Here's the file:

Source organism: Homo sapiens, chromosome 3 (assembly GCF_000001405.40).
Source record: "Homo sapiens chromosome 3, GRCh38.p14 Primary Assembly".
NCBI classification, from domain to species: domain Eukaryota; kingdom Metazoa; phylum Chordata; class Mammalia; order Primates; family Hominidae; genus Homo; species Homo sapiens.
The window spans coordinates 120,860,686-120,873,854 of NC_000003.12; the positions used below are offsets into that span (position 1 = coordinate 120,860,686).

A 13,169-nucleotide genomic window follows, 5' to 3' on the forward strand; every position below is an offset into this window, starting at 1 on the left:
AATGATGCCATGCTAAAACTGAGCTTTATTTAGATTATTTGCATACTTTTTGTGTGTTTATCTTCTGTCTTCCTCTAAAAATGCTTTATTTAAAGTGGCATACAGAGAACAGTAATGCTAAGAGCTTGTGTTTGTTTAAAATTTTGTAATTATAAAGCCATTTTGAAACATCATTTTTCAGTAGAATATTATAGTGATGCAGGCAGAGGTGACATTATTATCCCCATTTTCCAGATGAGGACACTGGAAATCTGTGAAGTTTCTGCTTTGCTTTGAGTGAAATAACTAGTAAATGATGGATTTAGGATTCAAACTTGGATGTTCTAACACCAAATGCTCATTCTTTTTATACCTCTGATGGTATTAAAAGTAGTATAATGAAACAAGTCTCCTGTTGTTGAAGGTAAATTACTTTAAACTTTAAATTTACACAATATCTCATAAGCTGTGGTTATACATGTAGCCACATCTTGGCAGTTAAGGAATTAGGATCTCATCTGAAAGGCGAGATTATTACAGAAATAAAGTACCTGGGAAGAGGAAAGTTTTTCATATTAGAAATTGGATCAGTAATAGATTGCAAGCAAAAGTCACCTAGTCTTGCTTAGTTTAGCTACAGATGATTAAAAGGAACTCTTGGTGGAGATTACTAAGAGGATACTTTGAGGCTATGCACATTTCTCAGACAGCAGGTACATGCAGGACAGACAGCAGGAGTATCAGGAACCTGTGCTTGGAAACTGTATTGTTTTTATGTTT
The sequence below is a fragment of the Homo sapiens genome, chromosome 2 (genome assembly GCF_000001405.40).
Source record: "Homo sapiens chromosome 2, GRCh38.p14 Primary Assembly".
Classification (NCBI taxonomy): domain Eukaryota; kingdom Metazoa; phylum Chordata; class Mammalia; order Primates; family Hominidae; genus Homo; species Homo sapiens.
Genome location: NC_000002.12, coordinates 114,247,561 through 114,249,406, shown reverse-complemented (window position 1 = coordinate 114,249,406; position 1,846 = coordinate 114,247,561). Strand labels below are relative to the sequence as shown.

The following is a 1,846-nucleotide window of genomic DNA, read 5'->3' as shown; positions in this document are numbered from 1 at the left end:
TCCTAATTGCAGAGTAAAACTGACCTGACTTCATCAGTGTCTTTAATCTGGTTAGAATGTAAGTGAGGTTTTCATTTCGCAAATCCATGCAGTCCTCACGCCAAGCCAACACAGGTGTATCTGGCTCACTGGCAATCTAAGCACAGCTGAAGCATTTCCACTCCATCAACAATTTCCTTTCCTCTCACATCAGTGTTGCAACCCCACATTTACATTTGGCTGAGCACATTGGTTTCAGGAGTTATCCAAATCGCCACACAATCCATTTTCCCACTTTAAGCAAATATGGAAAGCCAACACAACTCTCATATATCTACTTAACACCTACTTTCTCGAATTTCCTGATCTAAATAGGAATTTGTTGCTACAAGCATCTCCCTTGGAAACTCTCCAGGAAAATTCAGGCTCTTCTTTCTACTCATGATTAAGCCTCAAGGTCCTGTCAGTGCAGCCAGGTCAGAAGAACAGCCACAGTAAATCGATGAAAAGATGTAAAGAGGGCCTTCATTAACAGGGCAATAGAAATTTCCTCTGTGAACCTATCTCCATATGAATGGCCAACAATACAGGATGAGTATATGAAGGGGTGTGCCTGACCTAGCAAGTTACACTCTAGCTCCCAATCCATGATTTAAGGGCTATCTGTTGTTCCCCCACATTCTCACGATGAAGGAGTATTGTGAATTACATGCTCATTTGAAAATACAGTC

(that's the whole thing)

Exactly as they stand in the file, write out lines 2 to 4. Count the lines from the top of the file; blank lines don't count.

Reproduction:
Source record: "Homo sapiens chromosome 3, GRCh38.p14 Primary Assembly".
NCBI classification, from domain to species: domain Eukaryota; kingdom Metazoa; phylum Chordata; class Mammalia; order Primates; family Hominidae; genus Homo; species Homo sapiens.
The window spans coordinates 120,860,686-120,873,854 of NC_000003.12; the positions used below are offsets into that span (position 1 = coordinate 120,860,686).